Monday, December 30, 2013

Year-end Review: Links and More!

I can hardly believe that 2013 is nearly over. This has been a year of stops and starts for me. I stopped writing in the Across the Universe world with the release of the last book in the trilogy, Shades of Earth. I started working on something else...and then something else...and then something else....and then something else. Then I stopped working on some of those projects...and then some of those projects sold (and others did not), so I started working on them again! You should be getting news of the fruition of that work fairly soon...

I'm looking forward to 2014. I'm looking forward to starting a new trilogy, exploring a new world. I'm looking forward to new challenges, and attempting to work on more than one book/world at a time. I plan on experimenting more with short work, and doing some things online--and off--that I've not done before.

2014 will hopefully be a year of change for me. But change is, above all else, terrifying. But wrapped around all that scary change is hope, and it's the hope I'm clinging to at the moment...

Anyway! Here's a collection of some of the recent things to distract you from the nauseous fear of a looming new year:

Also: most of this information is also going out in my newsletter at the end of the week. I'm going to strive to make my newsletter this year a monthly endeavor, with a collection of interesting things for everyone to read. If you're not already a subscriber, please consider signing up for it here!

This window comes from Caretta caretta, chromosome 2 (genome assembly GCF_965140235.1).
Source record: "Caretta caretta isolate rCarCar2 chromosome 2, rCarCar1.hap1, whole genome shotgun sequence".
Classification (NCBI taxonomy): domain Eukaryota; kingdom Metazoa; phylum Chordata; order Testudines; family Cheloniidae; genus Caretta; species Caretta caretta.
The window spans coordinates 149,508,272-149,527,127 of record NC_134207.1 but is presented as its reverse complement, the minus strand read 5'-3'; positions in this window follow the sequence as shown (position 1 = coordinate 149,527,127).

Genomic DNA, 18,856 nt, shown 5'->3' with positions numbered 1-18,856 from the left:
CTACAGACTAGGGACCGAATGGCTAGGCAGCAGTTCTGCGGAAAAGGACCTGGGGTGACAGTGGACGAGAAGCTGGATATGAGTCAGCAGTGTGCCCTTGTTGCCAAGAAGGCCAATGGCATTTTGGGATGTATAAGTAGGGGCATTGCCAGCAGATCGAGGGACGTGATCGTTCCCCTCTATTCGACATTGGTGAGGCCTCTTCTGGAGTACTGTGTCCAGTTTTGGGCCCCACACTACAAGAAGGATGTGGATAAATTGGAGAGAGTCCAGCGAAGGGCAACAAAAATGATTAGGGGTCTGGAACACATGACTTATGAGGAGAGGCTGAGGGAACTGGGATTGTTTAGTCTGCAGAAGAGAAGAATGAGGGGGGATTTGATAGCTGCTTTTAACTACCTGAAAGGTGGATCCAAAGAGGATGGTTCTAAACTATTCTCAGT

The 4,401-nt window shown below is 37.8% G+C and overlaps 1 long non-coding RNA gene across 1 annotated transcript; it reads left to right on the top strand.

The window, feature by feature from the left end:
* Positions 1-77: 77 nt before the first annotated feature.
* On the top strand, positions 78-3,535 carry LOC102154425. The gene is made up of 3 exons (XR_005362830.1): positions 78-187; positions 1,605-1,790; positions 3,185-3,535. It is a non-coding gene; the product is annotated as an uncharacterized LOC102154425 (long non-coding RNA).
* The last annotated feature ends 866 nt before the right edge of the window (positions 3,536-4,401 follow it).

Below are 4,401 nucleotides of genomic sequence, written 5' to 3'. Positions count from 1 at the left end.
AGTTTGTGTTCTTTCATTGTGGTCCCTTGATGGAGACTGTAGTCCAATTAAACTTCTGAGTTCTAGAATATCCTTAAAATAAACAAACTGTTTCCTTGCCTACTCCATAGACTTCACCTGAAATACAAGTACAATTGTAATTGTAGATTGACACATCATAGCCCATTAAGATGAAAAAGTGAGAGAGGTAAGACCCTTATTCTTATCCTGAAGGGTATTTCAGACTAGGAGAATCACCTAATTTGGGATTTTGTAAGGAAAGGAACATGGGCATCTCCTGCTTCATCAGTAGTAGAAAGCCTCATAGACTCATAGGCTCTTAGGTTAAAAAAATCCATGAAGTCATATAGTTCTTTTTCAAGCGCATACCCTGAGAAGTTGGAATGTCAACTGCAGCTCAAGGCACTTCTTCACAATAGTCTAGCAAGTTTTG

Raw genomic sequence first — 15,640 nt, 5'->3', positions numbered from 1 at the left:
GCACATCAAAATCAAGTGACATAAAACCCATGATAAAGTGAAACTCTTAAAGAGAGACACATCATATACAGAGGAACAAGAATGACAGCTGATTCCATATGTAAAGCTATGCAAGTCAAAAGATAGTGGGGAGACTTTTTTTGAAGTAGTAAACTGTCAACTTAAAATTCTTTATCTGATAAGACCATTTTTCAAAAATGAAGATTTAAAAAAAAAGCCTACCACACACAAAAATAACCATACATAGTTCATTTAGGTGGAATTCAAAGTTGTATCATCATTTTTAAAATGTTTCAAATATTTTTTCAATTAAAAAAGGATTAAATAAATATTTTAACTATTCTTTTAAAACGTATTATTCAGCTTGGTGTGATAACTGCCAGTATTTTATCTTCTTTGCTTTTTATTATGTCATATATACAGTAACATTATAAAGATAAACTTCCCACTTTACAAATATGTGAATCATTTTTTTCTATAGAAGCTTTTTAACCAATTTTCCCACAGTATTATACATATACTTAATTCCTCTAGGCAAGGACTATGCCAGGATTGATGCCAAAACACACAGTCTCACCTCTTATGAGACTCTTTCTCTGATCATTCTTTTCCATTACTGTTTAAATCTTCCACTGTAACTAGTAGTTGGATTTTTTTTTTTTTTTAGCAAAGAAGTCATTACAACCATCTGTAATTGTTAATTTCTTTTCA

Free Short Story

A short story of mine, "The Turing Test," was recently published in the online magazine, Lightspeed. The entire story is available online for free on the Lightspeed website. The story was inspire by the Turing Test, a test developed by Alan Turing to evaluate humanity in computers, such as androids. The New York Times recently did an amazing article on Turing that you can read in full here.

Across the Universe was recently featured on the USA Today website. It was selected as a recommended sci fi read, and the reviewer said, "This has been one of the best YA sci-fi books I've read in a few years. Beth Revis also pulled the trilogy into an interesting plotline in the third book that I didn't see coming — and loved every moment." You can read about all the selections here.

 Huffington Post has had two great articles recently. The first, by Meagan Spooner and Amie Kaufman (authors of These Broken Stars) talks about "Why Everyone Should Read More Science Fiction." It touches on everything I believe in when it comes to SF and YA--how both are "universal to the human experience" and should be read by everyone. Also, the brilliant Lydia Kang (author of Control), wrote "Young Adult Sci Fi that will get Readers Psyched About Science," and I'm honored that Across the Universe made the list! Both these articles are really great; check them out!

I was honored to make my own list of must-read books for the LA Review of Books, as well as share the story of how I came to start writing YA Science Fiction in the first place. My list features some of my favorite recent YA SF books. You can read the entire article and see the list here.